Fungal inoculation assays
One-month-old tobacco plants (Nicotiana benthamiana) and conidial suspensions (106 spores/mL) of the V. dahliae strains were used for root-dip inoculation experiments. The roots of tobacco seedlings were immersed in conidial suspension of each strain for 10 min, with sterile water as control. All the inoculated plants were incubated in a greenhouse at 25 °C with a photoperiod of 14 h light/10 h dark for symptom development, and observations were performed every 5 days. The disease was scored at 35 dpi on a scale of 0–4. 0, no wilting; 1, yellowing or wilting of < 2 leaves; 2, yellowing or wilting of one-fourth leaves; 3, yellowing or wilting of two-thirds leaves; and 4, more than 85% of the leaves wilted or the whole plant died, and the disease index was determined. Survival rates were scored according to the number of seedlings that had died. Twenty seedlings were inoculated with each strain.
At 35 dpi, the sections of stem-root junction of the tobacco plants were used for re-isolation of the fungus. The steps are consistent with our previous research (Tang et al. 2020b).
To examine the biomass of pathogens in the plant vascular, stem sections of tobacco plants at 5 dpi were used for DNA extractions, performed using the Plant Genomic DNA Kit (Tiangen, China) according to the manufacturer’s instructions. qPCR was carried out as previously described (Wang et al. 2013). The tobacco GAPDH gene was used as the internal reference for all the qPCR analyses. Analysis of V. dahliae ITS gene was performed in three biological and four technical replicates. The results of qPCR were analyzed by the threshold cycle method using the formula 2−ΔΔCT.
Penetration assays on plant and cellophane membrane
Conidia of each strain were inoculated into 80 mL of liquid CM at 25 °C with shaking at 150 rpm on an orbital shaker for 5 days prior to use. Pieces of fresh onion epidermal tissue were soaked in alcohol for 7 days and then in sterile water for 1 h before use. The surface of the treated onion epidermis was overlaid on a sterile glass slide and placed in a sterile petri dish. Fresh conidial suspension (105 conidia/mL) of each strain was inoculated on the surface of the onion epidermis and drops of sterile water were then added to the petri dish to keep the environment moist. The culture was maintained at 25 °C and observed every 2 days.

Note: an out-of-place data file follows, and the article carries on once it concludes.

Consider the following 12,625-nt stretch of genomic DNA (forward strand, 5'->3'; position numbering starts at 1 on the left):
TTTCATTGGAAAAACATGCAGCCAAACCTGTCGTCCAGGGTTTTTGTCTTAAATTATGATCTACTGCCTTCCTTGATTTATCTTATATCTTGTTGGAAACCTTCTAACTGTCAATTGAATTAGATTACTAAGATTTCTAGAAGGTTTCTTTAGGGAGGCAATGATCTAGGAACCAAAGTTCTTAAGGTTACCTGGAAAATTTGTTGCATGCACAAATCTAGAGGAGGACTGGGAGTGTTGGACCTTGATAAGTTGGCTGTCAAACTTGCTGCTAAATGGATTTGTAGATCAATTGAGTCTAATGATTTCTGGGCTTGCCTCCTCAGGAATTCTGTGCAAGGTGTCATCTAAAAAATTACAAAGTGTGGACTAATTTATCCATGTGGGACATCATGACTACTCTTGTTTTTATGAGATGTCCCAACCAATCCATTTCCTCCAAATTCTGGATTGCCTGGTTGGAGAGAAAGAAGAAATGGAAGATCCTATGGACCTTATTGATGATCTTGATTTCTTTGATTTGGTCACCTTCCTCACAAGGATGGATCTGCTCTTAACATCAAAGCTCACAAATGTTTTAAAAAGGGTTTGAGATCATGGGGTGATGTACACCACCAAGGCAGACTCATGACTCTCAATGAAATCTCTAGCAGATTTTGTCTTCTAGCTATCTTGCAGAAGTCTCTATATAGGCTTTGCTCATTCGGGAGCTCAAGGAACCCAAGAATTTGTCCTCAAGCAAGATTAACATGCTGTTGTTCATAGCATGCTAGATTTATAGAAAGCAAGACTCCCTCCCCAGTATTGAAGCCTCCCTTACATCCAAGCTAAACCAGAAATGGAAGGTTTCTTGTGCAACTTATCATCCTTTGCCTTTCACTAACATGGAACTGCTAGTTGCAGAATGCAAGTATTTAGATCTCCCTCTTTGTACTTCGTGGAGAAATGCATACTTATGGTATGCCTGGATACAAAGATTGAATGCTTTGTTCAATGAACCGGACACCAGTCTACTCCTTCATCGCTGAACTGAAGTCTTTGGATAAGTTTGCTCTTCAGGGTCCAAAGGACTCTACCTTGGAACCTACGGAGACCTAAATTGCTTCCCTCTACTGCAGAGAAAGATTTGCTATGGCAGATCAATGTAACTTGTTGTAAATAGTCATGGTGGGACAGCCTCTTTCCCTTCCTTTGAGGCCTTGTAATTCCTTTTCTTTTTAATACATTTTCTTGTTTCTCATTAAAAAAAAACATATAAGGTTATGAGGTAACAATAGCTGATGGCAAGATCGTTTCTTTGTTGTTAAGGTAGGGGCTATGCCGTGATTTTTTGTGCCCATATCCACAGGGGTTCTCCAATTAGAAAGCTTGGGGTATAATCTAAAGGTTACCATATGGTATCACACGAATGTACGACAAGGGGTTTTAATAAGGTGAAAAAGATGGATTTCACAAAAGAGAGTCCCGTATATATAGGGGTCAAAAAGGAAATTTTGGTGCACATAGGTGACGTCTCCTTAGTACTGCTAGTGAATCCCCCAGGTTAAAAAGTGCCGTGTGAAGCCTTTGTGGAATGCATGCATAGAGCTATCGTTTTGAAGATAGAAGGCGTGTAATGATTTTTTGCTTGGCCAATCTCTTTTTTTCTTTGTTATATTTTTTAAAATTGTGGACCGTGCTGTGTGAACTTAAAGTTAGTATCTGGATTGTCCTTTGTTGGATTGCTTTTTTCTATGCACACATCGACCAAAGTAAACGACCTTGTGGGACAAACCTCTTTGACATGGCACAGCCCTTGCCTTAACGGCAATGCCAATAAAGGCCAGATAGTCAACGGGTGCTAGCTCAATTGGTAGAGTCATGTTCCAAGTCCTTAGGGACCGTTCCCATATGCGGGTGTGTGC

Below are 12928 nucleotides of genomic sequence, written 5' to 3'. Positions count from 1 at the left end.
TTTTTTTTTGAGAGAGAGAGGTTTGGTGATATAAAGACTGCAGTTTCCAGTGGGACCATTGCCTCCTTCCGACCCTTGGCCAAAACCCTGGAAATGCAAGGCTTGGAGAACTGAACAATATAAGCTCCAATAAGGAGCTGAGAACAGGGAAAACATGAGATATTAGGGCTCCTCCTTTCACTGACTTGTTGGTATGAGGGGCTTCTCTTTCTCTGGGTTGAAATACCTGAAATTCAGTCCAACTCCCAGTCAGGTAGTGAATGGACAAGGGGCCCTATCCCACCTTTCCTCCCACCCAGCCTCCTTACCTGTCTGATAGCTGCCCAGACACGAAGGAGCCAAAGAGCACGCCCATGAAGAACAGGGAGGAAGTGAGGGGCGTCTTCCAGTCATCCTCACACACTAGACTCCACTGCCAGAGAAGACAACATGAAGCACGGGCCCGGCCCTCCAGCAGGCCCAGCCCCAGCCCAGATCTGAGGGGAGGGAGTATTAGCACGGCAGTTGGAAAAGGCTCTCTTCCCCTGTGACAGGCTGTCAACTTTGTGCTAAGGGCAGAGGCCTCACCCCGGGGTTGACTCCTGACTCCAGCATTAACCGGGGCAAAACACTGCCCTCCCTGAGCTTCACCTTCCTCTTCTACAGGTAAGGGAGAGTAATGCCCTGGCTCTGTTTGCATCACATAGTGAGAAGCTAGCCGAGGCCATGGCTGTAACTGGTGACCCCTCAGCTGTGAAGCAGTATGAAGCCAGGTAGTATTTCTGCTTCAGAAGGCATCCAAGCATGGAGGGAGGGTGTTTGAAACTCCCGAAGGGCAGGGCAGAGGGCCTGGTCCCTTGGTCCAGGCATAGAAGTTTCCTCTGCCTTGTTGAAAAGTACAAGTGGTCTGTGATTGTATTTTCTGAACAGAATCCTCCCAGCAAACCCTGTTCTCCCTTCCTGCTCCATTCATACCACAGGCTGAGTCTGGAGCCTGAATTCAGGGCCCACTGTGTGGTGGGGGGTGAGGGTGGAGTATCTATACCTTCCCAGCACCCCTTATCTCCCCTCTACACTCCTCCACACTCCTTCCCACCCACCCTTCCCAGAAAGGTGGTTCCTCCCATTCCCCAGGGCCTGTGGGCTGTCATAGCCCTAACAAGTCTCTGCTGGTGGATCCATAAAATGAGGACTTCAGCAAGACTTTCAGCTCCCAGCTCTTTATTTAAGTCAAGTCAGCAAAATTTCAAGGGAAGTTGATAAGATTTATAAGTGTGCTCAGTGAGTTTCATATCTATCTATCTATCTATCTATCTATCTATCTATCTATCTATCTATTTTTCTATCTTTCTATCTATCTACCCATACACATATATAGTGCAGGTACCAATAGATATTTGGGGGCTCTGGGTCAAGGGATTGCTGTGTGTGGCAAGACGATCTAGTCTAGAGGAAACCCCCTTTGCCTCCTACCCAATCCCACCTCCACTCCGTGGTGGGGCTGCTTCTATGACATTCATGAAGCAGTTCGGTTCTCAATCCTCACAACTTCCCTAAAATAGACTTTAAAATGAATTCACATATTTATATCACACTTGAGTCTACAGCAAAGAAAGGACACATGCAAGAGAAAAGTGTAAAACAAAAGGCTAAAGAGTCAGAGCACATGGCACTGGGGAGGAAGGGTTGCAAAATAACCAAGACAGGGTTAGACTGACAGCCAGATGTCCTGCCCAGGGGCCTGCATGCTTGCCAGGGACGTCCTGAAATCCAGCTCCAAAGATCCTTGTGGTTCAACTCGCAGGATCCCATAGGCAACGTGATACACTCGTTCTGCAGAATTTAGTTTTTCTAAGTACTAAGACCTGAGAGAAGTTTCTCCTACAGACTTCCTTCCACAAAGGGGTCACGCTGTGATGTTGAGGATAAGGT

For the penetration assays on cellophane, conidial suspensions (105 conidia/mL) of each strain of V. dahliae were inoculated in the center of a cellophane membranes overlaid on MM plate and cultured at 25 °C. The cellophane was removed from the plate surface after incubation for 3 and 6 days, and the plate was maintained for another 3 days to observe if there was colony on MM and thus determine if penetration had occurred before removing the membrane. The colonies on the cellophane membrane were removed with sterile water, and the invading hyphae, hyphopodium, and hyphae remaining on the membrane were observed under microscope (Leica DM 2500).
Data are presented as mean value ± standard error of the mean. Statistical analyses were performed by ANOVA and Student's t-test (SPSS 16.0). A P value < 0.05 (*) and P value < 0.01 (**) was considered statistically significant in this study.
Availability of data and materials
- H2O2 :
Joint Genome Institute
Nicotinamide adenine dinucleotide phosphate
National Center for Biotechnology Information
Potato dextrose agar
Reactive nitrogen species
Reactive oxygen species
Reverse transcription-quantitative PCR
Quantitative real-time PCR
Sodium dodecyl sulfate
Sodium nitroprusside dehydrate
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The research was supported by the National Natural Science Foundation of China (31971657).
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Additional file 1: Figure S1.
Phylogenetic tree constructed on the basis of the amino acid sequences of septins from Verticillium dahliae and their homologs in other fungi, and schematic diagram of V. dahliae septins. Figure S2. Verification of septin gene deletion mutants and complemented strains in Verticillium dahliae. Figure S3. Septins are involved in hyphal septum formation in Verticillium dahliae. Figure S4. Virulence of the complemented septin deletion mutants of Verticillium dahliae. Figure S5. Penetration assay of Verticillium dahliae on onion epidermal cells.
Additional file 2: Table S1.
Information of primers in this study
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Wang, H., Tang, C., Deng, C. et al. Septins regulate virulence in Verticillium dahliae and differentially contribute to microsclerotial formation and stress responses. Phytopathol Res 4, 40 (2022). https://doi.org/10.1186/s42483-022-00145-x
- Verticillium dahliae
- Microsclerotial formation
- Stress response
- Fungal virulence